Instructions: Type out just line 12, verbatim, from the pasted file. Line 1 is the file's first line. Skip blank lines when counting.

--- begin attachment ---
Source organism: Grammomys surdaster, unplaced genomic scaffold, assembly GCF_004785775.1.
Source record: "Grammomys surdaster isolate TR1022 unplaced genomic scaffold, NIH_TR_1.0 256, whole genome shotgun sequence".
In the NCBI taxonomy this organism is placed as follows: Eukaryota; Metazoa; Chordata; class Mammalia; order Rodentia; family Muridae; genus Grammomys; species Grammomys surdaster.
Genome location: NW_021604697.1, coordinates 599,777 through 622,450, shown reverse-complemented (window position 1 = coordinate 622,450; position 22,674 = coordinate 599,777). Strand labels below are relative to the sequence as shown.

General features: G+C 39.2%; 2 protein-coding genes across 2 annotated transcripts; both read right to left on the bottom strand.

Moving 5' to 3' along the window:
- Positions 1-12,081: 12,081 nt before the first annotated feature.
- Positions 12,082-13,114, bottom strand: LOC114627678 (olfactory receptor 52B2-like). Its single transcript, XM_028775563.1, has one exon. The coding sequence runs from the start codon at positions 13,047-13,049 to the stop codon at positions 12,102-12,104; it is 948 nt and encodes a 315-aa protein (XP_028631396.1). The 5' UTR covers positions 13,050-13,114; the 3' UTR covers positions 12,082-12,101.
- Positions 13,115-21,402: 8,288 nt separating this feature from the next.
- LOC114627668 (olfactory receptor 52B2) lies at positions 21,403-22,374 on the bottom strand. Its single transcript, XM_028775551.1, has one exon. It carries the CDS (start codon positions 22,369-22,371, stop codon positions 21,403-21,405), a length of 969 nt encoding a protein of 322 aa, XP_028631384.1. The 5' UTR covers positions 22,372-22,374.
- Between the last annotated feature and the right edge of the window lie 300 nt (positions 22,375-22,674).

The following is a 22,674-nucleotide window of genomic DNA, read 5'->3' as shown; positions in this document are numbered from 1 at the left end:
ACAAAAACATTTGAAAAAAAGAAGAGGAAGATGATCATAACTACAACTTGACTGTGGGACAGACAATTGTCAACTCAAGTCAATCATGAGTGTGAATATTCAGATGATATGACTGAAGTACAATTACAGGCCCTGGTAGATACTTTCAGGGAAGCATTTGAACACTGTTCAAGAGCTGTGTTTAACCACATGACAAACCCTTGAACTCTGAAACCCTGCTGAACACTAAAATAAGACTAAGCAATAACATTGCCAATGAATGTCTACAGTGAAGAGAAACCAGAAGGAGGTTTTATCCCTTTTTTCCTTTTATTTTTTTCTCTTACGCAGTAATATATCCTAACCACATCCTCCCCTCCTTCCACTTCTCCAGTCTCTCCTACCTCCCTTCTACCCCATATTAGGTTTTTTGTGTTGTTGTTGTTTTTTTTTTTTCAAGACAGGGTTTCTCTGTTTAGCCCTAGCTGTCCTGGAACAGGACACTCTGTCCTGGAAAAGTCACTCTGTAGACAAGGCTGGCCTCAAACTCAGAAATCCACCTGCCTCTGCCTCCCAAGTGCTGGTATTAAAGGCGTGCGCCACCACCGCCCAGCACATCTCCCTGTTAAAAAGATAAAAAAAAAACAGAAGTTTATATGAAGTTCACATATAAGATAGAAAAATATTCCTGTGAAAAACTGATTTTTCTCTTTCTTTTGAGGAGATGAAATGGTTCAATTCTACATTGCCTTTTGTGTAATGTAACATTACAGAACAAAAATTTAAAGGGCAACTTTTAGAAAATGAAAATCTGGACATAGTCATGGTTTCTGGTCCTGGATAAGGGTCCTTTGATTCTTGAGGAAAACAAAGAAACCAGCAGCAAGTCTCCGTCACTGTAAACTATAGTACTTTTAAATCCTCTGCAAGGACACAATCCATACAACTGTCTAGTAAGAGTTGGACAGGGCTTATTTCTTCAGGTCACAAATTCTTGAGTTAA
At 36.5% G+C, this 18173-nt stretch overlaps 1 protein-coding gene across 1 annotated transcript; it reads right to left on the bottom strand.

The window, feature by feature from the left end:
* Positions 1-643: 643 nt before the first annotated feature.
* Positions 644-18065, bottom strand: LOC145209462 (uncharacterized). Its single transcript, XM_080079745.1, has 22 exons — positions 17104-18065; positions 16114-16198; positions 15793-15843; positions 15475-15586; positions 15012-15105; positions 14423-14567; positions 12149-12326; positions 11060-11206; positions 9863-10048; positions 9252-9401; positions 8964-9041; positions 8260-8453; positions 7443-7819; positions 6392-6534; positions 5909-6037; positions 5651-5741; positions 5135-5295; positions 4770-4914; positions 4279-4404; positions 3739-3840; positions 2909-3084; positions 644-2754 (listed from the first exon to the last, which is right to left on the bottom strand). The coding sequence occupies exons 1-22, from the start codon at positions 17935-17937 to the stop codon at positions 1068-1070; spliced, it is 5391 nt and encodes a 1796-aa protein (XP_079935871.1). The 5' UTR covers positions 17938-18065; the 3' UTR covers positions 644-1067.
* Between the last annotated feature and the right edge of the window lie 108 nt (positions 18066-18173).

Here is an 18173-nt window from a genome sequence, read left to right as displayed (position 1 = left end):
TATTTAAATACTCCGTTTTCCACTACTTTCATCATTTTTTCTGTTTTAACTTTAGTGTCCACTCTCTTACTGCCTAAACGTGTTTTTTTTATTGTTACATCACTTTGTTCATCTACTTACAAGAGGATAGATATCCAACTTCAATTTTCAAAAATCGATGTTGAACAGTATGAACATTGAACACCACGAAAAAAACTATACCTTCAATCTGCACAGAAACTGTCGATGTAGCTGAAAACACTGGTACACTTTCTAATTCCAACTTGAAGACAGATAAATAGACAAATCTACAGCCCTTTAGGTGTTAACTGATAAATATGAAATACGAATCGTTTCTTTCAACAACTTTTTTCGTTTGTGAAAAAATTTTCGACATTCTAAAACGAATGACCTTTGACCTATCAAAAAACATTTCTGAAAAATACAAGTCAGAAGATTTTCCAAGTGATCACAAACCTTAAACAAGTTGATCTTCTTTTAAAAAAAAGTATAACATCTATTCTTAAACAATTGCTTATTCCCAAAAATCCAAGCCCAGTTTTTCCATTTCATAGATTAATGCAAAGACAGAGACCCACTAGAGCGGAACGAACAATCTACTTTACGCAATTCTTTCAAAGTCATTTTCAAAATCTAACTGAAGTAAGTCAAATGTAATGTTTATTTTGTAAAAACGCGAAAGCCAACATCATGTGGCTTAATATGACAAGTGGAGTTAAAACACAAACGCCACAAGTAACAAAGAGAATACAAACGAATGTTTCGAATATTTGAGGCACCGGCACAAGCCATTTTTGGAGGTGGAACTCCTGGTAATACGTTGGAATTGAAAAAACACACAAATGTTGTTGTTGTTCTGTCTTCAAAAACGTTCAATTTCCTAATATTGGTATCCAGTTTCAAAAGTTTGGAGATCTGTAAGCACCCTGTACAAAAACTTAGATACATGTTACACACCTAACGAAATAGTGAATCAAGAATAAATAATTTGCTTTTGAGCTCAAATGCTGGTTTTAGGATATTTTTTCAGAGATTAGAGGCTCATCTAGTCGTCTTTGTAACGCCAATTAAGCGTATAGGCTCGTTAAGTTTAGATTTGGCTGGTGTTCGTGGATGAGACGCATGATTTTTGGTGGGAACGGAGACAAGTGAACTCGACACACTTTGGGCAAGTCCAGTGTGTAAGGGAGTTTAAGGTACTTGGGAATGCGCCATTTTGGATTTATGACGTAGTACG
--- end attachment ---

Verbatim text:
The following is a 22,674-nucleotide window of genomic DNA, read 5'->3' as shown; positions in this document are numbered from 1 at the left end: